Cheng, Edward K.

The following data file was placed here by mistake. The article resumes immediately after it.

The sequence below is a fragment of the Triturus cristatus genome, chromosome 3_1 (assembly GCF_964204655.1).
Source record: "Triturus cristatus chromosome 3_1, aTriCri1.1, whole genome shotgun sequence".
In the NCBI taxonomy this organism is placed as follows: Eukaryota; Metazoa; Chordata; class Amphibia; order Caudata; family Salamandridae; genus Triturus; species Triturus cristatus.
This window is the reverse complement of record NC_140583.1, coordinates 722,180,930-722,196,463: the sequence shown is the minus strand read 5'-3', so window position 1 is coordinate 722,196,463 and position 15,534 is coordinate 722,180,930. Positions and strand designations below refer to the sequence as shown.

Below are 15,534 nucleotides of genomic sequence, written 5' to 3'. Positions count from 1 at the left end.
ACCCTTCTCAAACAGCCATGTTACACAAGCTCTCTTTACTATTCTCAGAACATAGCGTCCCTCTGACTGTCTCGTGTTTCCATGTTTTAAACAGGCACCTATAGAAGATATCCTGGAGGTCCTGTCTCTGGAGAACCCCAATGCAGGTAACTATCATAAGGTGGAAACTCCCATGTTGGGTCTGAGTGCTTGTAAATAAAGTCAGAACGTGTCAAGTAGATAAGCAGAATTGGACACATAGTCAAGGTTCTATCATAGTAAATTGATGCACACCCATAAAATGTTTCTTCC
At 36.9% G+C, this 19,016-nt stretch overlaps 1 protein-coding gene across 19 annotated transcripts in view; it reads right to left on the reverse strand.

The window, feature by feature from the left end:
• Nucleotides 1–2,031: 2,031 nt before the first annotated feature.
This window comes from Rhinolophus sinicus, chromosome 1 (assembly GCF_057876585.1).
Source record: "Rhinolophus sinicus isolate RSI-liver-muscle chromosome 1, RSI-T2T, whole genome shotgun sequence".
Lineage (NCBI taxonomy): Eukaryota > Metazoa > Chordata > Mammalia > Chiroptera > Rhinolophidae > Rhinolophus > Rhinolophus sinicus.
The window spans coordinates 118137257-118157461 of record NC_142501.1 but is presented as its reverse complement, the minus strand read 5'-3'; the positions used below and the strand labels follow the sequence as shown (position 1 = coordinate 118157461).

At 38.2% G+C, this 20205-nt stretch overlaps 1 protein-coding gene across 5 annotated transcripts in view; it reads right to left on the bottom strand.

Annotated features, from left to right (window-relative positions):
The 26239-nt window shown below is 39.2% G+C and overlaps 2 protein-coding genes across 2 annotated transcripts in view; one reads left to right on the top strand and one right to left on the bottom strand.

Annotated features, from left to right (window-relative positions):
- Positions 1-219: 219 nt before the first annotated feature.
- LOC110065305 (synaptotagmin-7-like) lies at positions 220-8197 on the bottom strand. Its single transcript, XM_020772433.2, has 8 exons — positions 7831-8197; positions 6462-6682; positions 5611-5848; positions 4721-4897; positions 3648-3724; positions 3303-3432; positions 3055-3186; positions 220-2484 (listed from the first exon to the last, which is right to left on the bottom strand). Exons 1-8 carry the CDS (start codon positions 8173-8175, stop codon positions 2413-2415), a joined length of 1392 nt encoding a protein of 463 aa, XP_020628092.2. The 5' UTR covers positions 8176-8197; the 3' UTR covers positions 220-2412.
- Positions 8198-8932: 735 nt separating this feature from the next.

In accord with traditions celebrating the generalist judge, the federal judiciary has consistently resisted proposals for specialized courts. Outward support for specialization, if it exists at all, is confined to narrow exceptions such as bankruptcy and tax. The romantic image of the generalist, however, is not without its costs. It deprives the judiciary of potential expertise, which could be extremely useful in cases involving complex doctrines and specialized knowledge. It also undermines efficiency, a goal that is difficult to ignore in an era of crowded dockets and overworked jurists. Indeed, many state courts have increasingly turned to specialization or a subject-matter rotation system for these reasons, yet the federal judiciary remains unflinching. But is it really? Despite the frequent rhetoric against specialization, an empirical look at opinion assignments in the federal courts of appeals from 1995-2005 reveals “opinion specialization” to be an unmistakable part of everyday judicial practice. In short, the generalist judge is largely a myth. But while some may deplore this subversion of a long cherished judicial value, the development may indeed be a beneficial one. As it turns out, opinion specialization may actually achieve many of the benefits of specialized courts without incurring their costs.